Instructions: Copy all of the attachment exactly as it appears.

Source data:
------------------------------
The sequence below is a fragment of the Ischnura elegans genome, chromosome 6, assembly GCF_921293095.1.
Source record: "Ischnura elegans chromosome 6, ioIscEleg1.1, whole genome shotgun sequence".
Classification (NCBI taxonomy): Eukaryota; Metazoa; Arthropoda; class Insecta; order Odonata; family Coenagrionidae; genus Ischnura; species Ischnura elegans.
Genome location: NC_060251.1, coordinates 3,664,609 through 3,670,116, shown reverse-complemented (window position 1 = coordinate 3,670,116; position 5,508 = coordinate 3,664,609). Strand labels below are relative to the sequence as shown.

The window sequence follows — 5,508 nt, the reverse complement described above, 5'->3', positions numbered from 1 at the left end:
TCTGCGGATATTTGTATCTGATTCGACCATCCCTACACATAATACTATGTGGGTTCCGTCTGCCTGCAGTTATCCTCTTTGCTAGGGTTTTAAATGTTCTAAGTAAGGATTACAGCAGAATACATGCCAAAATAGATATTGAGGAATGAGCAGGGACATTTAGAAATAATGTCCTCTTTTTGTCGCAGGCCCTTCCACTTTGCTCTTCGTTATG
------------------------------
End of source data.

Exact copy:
The sequence below is a fragment of the Ischnura elegans genome, chromosome 6, assembly GCF_921293095.1.
Source record: "Ischnura elegans chromosome 6, ioIscEleg1.1, whole genome shotgun sequence".
Classification (NCBI taxonomy): Eukaryota; Metazoa; Arthropoda; class Insecta; order Odonata; family Coenagrionidae; genus Ischnura; species Ischnura elegans.
Genome location: NC_060251.1, coordinates 3,664,609 through 3,670,116, shown reverse-complemented (window position 1 = coordinate 3,670,116; position 5,508 = coordinate 3,664,609). Strand labels below are relative to the sequence as shown.

The window sequence follows — 5,508 nt, the reverse complement described above, 5'->3', positions numbered from 1 at the left end:
TCTGCGGATATTTGTATCTGATTCGACCATCCCTACACATAATACTATGTGGGTTCCGTCTGCCTGCAGTTATCCTCTTTGCTAGGGTTTTAAATGTTCTAAGTAAGGATTACAGCAGAATACATGCCAAAATAGATATTGAGGAATGAGCAGGGACATTTAGAAATAATGTCCTCTTTTTGTCGCAGGCCCTTCCACTTTGCTCTTCGTTATG